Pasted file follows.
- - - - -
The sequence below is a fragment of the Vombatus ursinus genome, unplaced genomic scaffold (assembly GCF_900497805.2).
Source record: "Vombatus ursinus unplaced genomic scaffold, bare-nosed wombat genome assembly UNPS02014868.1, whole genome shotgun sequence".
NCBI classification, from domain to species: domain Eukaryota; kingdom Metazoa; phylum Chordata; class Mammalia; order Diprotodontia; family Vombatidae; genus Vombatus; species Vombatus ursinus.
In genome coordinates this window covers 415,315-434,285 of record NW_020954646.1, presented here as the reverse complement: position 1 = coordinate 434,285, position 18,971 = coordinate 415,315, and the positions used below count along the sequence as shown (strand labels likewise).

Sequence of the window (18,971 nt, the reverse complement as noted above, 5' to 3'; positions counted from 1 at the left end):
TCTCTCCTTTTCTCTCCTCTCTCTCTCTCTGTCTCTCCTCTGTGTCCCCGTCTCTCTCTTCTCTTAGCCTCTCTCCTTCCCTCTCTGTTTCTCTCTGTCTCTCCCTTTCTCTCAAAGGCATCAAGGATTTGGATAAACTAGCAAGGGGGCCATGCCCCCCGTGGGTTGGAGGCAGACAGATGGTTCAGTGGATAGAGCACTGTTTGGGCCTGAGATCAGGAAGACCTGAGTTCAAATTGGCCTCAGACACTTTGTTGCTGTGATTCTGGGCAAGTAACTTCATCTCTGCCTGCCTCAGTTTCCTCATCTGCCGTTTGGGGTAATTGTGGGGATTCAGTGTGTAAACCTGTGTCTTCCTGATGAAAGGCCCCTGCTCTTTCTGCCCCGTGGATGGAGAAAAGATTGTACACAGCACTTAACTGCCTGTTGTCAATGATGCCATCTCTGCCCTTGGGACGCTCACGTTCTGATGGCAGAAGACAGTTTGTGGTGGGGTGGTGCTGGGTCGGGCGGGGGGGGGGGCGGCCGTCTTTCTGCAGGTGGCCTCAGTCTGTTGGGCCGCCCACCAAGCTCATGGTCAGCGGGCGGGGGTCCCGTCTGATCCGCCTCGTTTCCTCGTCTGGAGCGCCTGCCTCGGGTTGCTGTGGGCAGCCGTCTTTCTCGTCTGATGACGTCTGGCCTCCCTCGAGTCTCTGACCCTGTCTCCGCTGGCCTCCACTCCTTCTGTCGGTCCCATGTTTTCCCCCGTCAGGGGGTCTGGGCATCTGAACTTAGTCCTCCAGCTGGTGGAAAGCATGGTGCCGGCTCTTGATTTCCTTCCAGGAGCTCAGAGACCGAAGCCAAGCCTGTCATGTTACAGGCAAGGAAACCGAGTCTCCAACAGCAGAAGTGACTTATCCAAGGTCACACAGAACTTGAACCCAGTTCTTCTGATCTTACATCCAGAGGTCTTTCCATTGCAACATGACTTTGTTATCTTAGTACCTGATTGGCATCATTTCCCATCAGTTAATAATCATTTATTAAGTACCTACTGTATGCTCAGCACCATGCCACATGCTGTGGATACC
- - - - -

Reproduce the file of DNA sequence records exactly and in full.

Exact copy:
The sequence below is a fragment of the Vombatus ursinus genome, unplaced genomic scaffold (assembly GCF_900497805.2).
Source record: "Vombatus ursinus unplaced genomic scaffold, bare-nosed wombat genome assembly UNPS02014868.1, whole genome shotgun sequence".
NCBI classification, from domain to species: domain Eukaryota; kingdom Metazoa; phylum Chordata; class Mammalia; order Diprotodontia; family Vombatidae; genus Vombatus; species Vombatus ursinus.
In genome coordinates this window covers 415,315-434,285 of record NW_020954646.1, presented here as the reverse complement: position 1 = coordinate 434,285, position 18,971 = coordinate 415,315, and the positions used below count along the sequence as shown (strand labels likewise).

Sequence of the window (18,971 nt, the reverse complement as noted above, 5' to 3'; positions counted from 1 at the left end):
TCTCTCCTTTTCTCTCCTCTCTCTCTCTCTGTCTCTCCTCTGTGTCCCCGTCTCTCTCTTCTCTTAGCCTCTCTCCTTCCCTCTCTGTTTCTCTCTGTCTCTCCCTTTCTCTCAAAGGCATCAAGGATTTGGATAAACTAGCAAGGGGGCCATGCCCCCCGTGGGTTGGAGGCAGACAGATGGTTCAGTGGATAGAGCACTGTTTGGGCCTGAGATCAGGAAGACCTGAGTTCAAATTGGCCTCAGACACTTTGTTGCTGTGATTCTGGGCAAGTAACTTCATCTCTGCCTGCCTCAGTTTCCTCATCTGCCGTTTGGGGTAATTGTGGGGATTCAGTGTGTAAACCTGTGTCTTCCTGATGAAAGGCCCCTGCTCTTTCTGCCCCGTGGATGGAGAAAAGATTGTACACAGCACTTAACTGCCTGTTGTCAATGATGCCATCTCTGCCCTTGGGACGCTCACGTTCTGATGGCAGAAGACAGTTTGTGGTGGGGTGGTGCTGGGTCGGGCGGGGGGGGGGGCGGCCGTCTTTCTGCAGGTGGCCTCAGTCTGTTGGGCCGCCCACCAAGCTCATGGTCAGCGGGCGGGGGTCCCGTCTGATCCGCCTCGTTTCCTCGTCTGGAGCGCCTGCCTCGGGTTGCTGTGGGCAGCCGTCTTTCTCGTCTGATGACGTCTGGCCTCCCTCGAGTCTCTGACCCTGTCTCCGCTGGCCTCCACTCCTTCTGTCGGTCCCATGTTTTCCCCCGTCAGGGGGTCTGGGCATCTGAACTTAGTCCTCCAGCTGGTGGAAAGCATGGTGCCGGCTCTTGATTTCCTTCCAGGAGCTCAGAGACCGAAGCCAAGCCTGTCATGTTACAGGCAAGGAAACCGAGTCTCCAACAGCAGAAGTGACTTATCCAAGGTCACACAGAACTTGAACCCAGTTCTTCTGATCTTACATCCAGAGGTCTTTCCATTGCAACATGACTTTGTTATCTTAGTACCTGATTGGCATCATTTCCCATCAGTTAATAATCATTTATTAAGTACCTACTGTATGCTCAGCACCATGCCACATGCTGTGGATACC